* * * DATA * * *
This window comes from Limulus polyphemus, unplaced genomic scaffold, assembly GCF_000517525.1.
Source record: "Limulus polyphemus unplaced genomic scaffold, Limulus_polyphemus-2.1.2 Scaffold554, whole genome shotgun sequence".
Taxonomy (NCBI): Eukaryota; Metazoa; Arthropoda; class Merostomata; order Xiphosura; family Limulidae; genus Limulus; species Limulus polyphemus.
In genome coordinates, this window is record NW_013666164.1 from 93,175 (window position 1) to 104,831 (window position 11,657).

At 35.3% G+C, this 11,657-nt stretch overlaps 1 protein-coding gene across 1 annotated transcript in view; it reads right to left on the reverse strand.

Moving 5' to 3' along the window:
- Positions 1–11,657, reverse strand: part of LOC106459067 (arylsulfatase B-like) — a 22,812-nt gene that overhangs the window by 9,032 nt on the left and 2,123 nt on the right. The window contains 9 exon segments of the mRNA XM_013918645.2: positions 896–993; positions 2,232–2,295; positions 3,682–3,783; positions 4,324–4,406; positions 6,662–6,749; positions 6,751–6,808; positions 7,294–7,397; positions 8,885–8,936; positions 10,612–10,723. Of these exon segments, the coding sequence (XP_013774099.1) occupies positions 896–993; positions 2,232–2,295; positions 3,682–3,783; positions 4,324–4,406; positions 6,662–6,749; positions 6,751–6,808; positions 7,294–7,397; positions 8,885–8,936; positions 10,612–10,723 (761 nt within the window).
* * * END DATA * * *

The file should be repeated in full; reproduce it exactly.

This window comes from Limulus polyphemus, unplaced genomic scaffold, assembly GCF_000517525.1.
Source record: "Limulus polyphemus unplaced genomic scaffold, Limulus_polyphemus-2.1.2 Scaffold554, whole genome shotgun sequence".
Taxonomy (NCBI): Eukaryota; Metazoa; Arthropoda; class Merostomata; order Xiphosura; family Limulidae; genus Limulus; species Limulus polyphemus.
In genome coordinates, this window is record NW_013666164.1 from 93,175 (window position 1) to 104,831 (window position 11,657).

At 35.3% G+C, this 11,657-nt stretch overlaps 1 protein-coding gene across 1 annotated transcript in view; it reads right to left on the reverse strand.

Moving 5' to 3' along the window:
- Positions 1–11,657, reverse strand: part of LOC106459067 (arylsulfatase B-like) — a 22,812-nt gene that overhangs the window by 9,032 nt on the left and 2,123 nt on the right. The window contains 9 exon segments of the mRNA XM_013918645.2: positions 896–993; positions 2,232–2,295; positions 3,682–3,783; positions 4,324–4,406; positions 6,662–6,749; positions 6,751–6,808; positions 7,294–7,397; positions 8,885–8,936; positions 10,612–10,723. Of these exon segments, the coding sequence (XP_013774099.1) occupies positions 896–993; positions 2,232–2,295; positions 3,682–3,783; positions 4,324–4,406; positions 6,662–6,749; positions 6,751–6,808; positions 7,294–7,397; positions 8,885–8,936; positions 10,612–10,723 (761 nt within the window).